The spring bloom always comes as something of a surprise no matter how much I’ve been anticipating it. I roam around the woods in quiet disbelief. A couple days ago, I went barefoot outdoors for the first time this year. Yesterday I broke a sweat walking about town in a single layer of clothes. Today a warm breeze caresses my brow, rendering me silly with simple elemental joy. Were there really snow flurries blowing around a week ago?  It doesn’t matter. I’m here now.

 

 

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Apr 15 2014

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Awakening

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hepatica 2014With temps shooting into the 70s, I dropped everything yesterday morning and went for a hike. Niquette Bay seemed the place to go: low elevation and close to home. Still too much snow in the mountains.

The first thing that struck me when I stepped out of the car was the smell of trees, forest duff and raw earth. That’s something I’ve missed terribly.

Ah, to have a soft muddy trail underfoot again! Remnant patches of snow lay hidden in shadowy places. A blazing sun illuminated the forest. And the air was full of birdsongs – robins, chickadees, and some other bird whose name I’ve forgotten over the long, hard winter.

Not far into my hike, I heard peepers in the distance. I left the trail in search of them – woods wandering once again. I stumbled into a vernal pool where a solitary wood frog floated. He clucked away incessantly as I kept a respectful distance. Then returning to the trail, I spotted something that took my breath away: round-lobed hepatica in full bloom. Considering how the snow and ice have lingered well past the Vernal Equinox, how is that possible?

A fierce wind blew cold across Lake Champlain. Down by water’s edge, I listened to fragmented ice tinkle as it jammed against the shoreline. Back on the trail, I crossed burbling rivulets of spring run-off making their way towards the lake. The elements on the move again.

Near the crest of a hill, while tramping dreamily along the trail with my dog Matika, a mourning cloak butterfly fluttered past. From a ledge I saw snow still clinging to cold, blue mountains in the distance, making me wonder.  Then a woodpecker telegraphed a message across the forest, removing all doubt as to what time of year it is.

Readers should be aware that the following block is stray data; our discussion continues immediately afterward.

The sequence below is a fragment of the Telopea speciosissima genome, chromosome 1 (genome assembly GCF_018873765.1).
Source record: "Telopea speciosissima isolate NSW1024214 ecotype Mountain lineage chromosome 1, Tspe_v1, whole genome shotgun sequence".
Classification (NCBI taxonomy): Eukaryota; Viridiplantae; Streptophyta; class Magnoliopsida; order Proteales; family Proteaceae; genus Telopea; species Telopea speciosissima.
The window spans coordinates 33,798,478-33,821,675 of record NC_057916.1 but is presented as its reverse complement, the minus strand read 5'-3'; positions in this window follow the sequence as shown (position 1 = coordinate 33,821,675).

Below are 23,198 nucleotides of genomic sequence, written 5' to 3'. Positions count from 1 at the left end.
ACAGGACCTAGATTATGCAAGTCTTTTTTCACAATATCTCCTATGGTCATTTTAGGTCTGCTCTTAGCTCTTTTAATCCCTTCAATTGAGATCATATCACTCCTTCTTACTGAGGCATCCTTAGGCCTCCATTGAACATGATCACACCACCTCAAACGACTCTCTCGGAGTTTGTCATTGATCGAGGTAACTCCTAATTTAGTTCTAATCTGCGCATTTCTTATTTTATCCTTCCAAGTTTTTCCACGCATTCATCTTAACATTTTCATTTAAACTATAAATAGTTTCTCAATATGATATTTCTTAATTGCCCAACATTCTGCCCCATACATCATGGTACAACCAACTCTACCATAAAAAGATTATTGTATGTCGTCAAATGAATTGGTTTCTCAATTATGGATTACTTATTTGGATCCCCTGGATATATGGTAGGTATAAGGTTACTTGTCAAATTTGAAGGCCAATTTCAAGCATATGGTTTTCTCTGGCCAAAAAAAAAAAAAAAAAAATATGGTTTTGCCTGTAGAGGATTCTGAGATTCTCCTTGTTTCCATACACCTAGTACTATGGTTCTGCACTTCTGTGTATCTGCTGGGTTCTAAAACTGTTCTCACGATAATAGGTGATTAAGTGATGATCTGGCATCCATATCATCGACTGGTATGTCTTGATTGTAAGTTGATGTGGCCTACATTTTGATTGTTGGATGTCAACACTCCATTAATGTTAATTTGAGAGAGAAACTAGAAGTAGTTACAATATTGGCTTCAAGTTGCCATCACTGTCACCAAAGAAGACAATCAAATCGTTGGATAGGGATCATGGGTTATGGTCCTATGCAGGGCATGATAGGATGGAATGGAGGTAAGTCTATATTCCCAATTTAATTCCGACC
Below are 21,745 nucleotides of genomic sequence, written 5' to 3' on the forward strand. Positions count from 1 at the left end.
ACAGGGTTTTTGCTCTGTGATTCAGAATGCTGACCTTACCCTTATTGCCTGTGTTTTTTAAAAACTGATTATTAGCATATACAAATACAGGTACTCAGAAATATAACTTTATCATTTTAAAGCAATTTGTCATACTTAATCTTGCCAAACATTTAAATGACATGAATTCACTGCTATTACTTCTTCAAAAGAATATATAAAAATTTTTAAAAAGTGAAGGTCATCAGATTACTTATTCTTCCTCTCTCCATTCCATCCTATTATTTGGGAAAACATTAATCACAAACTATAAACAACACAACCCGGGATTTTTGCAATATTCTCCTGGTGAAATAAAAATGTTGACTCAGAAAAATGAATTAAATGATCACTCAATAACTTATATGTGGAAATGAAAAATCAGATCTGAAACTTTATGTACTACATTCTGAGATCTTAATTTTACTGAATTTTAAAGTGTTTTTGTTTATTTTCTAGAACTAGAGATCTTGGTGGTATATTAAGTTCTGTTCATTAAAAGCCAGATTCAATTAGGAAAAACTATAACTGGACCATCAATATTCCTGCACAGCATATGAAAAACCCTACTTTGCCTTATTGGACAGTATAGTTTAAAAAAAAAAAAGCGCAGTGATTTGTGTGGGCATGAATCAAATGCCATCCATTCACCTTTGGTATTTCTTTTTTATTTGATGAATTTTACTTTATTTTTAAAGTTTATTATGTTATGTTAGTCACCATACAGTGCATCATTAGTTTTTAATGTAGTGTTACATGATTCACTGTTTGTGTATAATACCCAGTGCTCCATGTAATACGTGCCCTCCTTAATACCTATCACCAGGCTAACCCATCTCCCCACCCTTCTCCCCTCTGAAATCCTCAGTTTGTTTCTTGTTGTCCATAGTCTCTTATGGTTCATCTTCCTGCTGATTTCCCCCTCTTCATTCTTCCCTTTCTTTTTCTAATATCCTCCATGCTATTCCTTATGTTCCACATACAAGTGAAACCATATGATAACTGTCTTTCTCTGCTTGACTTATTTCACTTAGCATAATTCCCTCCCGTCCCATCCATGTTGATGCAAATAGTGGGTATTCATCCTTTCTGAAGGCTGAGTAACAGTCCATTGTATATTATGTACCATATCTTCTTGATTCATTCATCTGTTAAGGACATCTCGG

In shirtsleeves yet sweating, I burned off the last of an indoor funk. Hope springs eternal in wild nature, when the world suddenly awakens.

 

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May 14 2013

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Springtime Overnighter

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spring hikeA tidal wave of green sweeps through the Champlain Valley during a succession of warm, dry days, giving me a serious case of spring fever. There’s no sense fighting it. I load my backpack, usher my dog into the car and head for the hills. Next thing I know, I’m hiking up a logging road winding deep into the mountains.

The road narrows to a trail shortly after crossing a brook. I leave the trail, following the brook upstream until I reach the edge of spring. There I find painted trilliums just opening up. There I set up my tarp on a high piece of ground, just in case the clouds gathering overhead deliver the rain that has been forecasted.

The stream rushes along incessantly. A few black flies swirl around my head without biting. I collect enough dry wood to keep a small fire going after dinner. Matika chews a stick, then another. The intoxicating smell of pollen, warm earth and forest rot fills the air. A slight breeze spits a few raindrops my way. I don’t care.

I feed sticks into the campfire for hours on end. A hermit thrush sings in the distance. Darkness descends. Then an eerie calm overtakes the forest.

A light rain falls shortly after Matika and I slip beneath the tarp for the night. It doesn’t last. I toss and turn a while before falling into a deep sleep. I awaken to a Virginia waterthrush singing loudly at daybreak. Matika licks me until I rise.

I stumble down to the brook to splash cold water into my face. The sun clears the ridge, peeking through the trees as I lounge before a breakfast campfire. When all the sticks in my woodpile are gone, I break camp.

An hour hike out takes two hours. I admire a patch of bleeding hearts along the way and stop by the brook crossing to daydream. Matika sniffs around. A forest calm lingers within long after I return to the car. The green overtaking the valley seems richer than it was the day before. I revel in it.